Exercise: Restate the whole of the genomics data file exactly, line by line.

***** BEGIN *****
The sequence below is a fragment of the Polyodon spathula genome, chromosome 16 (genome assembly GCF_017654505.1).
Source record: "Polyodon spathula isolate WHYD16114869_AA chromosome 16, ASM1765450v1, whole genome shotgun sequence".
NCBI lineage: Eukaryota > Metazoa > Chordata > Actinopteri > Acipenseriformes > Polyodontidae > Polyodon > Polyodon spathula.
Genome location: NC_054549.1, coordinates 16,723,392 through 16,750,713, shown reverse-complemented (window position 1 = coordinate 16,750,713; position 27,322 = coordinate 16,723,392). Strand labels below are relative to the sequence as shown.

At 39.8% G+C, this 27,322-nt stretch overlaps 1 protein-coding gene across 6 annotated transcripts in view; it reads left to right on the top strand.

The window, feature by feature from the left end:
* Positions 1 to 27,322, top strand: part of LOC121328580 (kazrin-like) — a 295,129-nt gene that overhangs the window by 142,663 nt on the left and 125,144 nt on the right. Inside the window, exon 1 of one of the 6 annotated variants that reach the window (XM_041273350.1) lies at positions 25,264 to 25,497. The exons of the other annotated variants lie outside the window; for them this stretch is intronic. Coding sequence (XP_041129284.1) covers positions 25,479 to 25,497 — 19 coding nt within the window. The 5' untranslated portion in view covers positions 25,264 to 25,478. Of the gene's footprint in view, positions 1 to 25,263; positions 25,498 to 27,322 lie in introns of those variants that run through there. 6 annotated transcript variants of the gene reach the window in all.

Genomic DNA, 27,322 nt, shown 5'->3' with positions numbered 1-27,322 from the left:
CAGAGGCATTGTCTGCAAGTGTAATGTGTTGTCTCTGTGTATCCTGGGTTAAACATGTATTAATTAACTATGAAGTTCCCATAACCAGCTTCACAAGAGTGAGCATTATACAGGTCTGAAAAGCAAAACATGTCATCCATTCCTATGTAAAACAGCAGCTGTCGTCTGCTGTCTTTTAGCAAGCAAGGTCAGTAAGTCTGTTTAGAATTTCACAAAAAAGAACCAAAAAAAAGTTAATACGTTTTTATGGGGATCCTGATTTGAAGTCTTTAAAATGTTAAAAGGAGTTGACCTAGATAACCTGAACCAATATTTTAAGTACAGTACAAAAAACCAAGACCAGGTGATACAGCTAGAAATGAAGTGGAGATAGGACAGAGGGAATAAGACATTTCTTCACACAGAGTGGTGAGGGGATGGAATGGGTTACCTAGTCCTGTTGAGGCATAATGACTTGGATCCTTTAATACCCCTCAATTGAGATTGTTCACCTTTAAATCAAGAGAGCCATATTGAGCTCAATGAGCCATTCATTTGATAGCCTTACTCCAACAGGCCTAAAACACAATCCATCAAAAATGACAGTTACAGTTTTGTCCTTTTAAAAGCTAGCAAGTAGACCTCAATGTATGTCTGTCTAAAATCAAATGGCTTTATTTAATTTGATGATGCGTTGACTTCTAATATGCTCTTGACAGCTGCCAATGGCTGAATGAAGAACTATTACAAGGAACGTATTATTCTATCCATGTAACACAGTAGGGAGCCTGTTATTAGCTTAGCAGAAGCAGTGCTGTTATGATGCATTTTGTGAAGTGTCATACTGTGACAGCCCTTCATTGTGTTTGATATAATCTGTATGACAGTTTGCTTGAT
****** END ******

The sequence below is a fragment of the Polyodon spathula genome, chromosome 16 (genome assembly GCF_017654505.1).
Source record: "Polyodon spathula isolate WHYD16114869_AA chromosome 16, ASM1765450v1, whole genome shotgun sequence".
NCBI lineage: Eukaryota > Metazoa > Chordata > Actinopteri > Acipenseriformes > Polyodontidae > Polyodon > Polyodon spathula.
Genome location: NC_054549.1, coordinates 16,723,392 through 16,750,713, shown reverse-complemented (window position 1 = coordinate 16,750,713; position 27,322 = coordinate 16,723,392). Strand labels below are relative to the sequence as shown.

At 39.8% G+C, this 27,322-nt stretch overlaps 1 protein-coding gene across 6 annotated transcripts in view; it reads left to right on the top strand.

The window, feature by feature from the left end:
* Positions 1 to 27,322, top strand: part of LOC121328580 (kazrin-like) — a 295,129-nt gene that overhangs the window by 142,663 nt on the left and 125,144 nt on the right. Inside the window, exon 1 of one of the 6 annotated variants that reach the window (XM_041273350.1) lies at positions 25,264 to 25,497. The exons of the other annotated variants lie outside the window; for them this stretch is intronic. Coding sequence (XP_041129284.1) covers positions 25,479 to 25,497 — 19 coding nt within the window. The 5' untranslated portion in view covers positions 25,264 to 25,478. Of the gene's footprint in view, positions 1 to 25,263; positions 25,498 to 27,322 lie in introns of those variants that run through there. 6 annotated transcript variants of the gene reach the window in all.

Genomic DNA, 27,322 nt, shown 5'->3' with positions numbered 1-27,322 from the left:
CAGAGGCATTGTCTGCAAGTGTAATGTGTTGTCTCTGTGTATCCTGGGTTAAACATGTATTAATTAACTATGAAGTTCCCATAACCAGCTTCACAAGAGTGAGCATTATACAGGTCTGAAAAGCAAAACATGTCATCCATTCCTATGTAAAACAGCAGCTGTCGTCTGCTGTCTTTTAGCAAGCAAGGTCAGTAAGTCTGTTTAGAATTTCACAAAAAAGAACCAAAAAAAAGTTAATACGTTTTTATGGGGATCCTGATTTGAAGTCTTTAAAATGTTAAAAGGAGTTGACCTAGATAACCTGAACCAATATTTTAAGTACAGTACAAAAAACCAAGACCAGGTGATACAGCTAGAAATGAAGTGGAGATAGGACAGAGGGAATAAGACATTTCTTCACACAGAGTGGTGAGGGGATGGAATGGGTTACCTAGTCCTGTTGAGGCATAATGACTTGGATCCTTTAATACCCCTCAATTGAGATTGTTCACCTTTAAATCAAGAGAGCCATATTGAGCTCAATGAGCCATTCATTTGATAGCCTTACTCCAACAGGCCTAAAACACAATCCATCAAAAATGACAGTTACAGTTTTGTCCTTTTAAAAGCTAGCAAGTAGACCTCAATGTATGTCTGTCTAAAATCAAATGGCTTTATTTAATTTGATGATGCGTTGACTTCTAATATGCTCTTGACAGCTGCCAATGGCTGAATGAAGAACTATTACAAGGAACGTATTATTCTATCCATGTAACACAGTAGGGAGCCTGTTATTAGCTTAGCAGAAGCAGTGCTGTTATGATGCATTTTGTGAAGTGTCATACTGTGACAGCCCTTCATTGTGTTTGATATAATCTGTATGACAGTTTGCTTGAT